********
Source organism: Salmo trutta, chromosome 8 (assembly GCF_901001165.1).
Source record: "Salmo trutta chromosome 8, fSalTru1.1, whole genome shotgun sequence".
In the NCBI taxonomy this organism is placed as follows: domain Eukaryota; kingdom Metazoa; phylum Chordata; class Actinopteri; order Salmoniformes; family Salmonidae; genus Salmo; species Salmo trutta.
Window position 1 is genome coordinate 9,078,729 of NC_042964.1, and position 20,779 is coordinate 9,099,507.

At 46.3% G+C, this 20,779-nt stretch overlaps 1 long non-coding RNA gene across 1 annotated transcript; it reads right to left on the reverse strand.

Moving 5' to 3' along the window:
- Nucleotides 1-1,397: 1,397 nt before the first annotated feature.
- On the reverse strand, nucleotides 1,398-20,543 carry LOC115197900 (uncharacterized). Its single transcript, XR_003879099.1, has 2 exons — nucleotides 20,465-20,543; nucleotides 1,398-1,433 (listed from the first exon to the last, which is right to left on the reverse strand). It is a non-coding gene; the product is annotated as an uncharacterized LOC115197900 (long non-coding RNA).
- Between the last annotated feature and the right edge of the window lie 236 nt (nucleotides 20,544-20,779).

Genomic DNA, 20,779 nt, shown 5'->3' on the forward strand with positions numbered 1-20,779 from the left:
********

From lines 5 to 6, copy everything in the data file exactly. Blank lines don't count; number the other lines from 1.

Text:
At 46.3% G+C, this 20,779-nt stretch overlaps 1 long non-coding RNA gene across 1 annotated transcript; it reads right to left on the reverse strand.

Moving 5' to 3' along the window: